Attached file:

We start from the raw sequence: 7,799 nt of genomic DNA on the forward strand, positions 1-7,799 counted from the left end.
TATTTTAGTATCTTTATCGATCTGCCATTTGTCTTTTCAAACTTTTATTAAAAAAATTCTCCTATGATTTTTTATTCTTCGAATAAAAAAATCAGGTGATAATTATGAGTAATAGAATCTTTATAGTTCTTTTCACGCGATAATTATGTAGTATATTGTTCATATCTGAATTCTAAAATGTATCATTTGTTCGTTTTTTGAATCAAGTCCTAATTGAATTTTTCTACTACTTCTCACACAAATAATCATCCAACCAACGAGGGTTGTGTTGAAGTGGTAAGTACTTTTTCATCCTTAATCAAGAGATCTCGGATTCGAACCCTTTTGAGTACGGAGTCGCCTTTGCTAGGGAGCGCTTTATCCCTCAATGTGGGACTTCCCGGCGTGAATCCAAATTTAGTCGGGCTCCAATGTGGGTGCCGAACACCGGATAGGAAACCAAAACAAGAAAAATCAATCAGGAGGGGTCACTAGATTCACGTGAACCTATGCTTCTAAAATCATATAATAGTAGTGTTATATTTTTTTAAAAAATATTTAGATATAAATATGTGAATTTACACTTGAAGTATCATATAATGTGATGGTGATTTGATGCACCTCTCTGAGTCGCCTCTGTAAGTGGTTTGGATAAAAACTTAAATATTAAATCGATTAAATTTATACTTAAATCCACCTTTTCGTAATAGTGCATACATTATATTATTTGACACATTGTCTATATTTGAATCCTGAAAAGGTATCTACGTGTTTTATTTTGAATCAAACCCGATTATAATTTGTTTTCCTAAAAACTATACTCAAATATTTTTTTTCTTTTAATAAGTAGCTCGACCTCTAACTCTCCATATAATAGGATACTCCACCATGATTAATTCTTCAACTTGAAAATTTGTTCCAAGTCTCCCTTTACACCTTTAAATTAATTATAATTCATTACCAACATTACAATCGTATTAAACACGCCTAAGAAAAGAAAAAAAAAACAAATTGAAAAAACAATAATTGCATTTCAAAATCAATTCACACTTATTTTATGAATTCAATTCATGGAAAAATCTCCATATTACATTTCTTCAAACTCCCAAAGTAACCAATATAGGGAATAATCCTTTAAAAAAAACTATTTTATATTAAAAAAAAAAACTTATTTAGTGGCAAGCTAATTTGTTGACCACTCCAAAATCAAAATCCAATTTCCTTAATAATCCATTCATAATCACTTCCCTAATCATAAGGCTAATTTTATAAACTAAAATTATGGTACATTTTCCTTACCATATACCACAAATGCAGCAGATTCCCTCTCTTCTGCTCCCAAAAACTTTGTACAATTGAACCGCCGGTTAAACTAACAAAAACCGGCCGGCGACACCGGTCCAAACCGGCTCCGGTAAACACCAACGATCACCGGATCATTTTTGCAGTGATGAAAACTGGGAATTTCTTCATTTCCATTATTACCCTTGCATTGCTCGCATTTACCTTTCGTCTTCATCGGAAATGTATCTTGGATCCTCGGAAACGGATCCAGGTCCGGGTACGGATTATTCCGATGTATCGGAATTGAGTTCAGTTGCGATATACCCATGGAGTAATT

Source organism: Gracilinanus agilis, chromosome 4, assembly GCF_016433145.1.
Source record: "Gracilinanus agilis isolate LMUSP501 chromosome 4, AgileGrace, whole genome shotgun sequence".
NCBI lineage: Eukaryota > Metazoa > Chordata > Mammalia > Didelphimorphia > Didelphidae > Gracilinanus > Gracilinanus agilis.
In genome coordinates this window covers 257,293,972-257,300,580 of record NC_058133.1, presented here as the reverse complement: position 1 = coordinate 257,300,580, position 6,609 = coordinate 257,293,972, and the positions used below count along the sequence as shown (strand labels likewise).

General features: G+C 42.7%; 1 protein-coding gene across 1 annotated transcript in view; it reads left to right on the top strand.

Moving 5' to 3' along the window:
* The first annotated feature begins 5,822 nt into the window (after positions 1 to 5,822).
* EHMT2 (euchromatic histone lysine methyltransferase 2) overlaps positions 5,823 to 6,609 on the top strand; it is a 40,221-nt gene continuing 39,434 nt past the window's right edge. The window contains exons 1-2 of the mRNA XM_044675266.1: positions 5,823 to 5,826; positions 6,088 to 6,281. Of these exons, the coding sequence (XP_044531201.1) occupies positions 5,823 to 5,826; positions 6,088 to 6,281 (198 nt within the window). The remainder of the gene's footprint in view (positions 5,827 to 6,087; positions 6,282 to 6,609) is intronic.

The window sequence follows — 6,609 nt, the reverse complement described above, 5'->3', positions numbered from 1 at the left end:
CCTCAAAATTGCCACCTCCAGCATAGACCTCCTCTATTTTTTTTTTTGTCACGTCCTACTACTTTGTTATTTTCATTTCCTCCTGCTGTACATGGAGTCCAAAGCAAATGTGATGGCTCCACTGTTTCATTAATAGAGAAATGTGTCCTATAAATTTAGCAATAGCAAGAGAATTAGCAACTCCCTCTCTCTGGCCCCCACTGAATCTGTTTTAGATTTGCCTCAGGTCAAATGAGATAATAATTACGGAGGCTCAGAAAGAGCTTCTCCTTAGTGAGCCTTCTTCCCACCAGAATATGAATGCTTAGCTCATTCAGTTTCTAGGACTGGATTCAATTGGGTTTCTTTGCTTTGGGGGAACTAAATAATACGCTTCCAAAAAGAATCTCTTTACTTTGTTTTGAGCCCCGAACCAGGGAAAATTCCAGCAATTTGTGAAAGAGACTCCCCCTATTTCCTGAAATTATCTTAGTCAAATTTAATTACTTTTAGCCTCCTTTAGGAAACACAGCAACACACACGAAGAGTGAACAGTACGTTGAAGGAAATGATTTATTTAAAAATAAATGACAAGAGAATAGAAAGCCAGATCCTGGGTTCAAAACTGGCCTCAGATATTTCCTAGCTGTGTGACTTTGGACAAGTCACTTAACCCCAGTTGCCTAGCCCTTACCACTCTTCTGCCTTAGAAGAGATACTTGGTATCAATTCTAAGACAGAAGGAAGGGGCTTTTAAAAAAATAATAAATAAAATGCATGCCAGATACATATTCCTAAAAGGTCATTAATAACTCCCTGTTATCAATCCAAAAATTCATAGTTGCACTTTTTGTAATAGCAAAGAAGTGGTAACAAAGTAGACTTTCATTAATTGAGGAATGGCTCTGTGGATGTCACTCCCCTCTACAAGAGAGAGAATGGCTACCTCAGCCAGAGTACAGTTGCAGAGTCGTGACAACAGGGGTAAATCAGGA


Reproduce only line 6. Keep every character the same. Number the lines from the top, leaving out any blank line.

In genome coordinates this window covers 257,293,972-257,300,580 of record NC_058133.1, presented here as the reverse complement: position 1 = coordinate 257,300,580, position 6,609 = coordinate 257,293,972, and the positions used below count along the sequence as shown (strand labels likewise).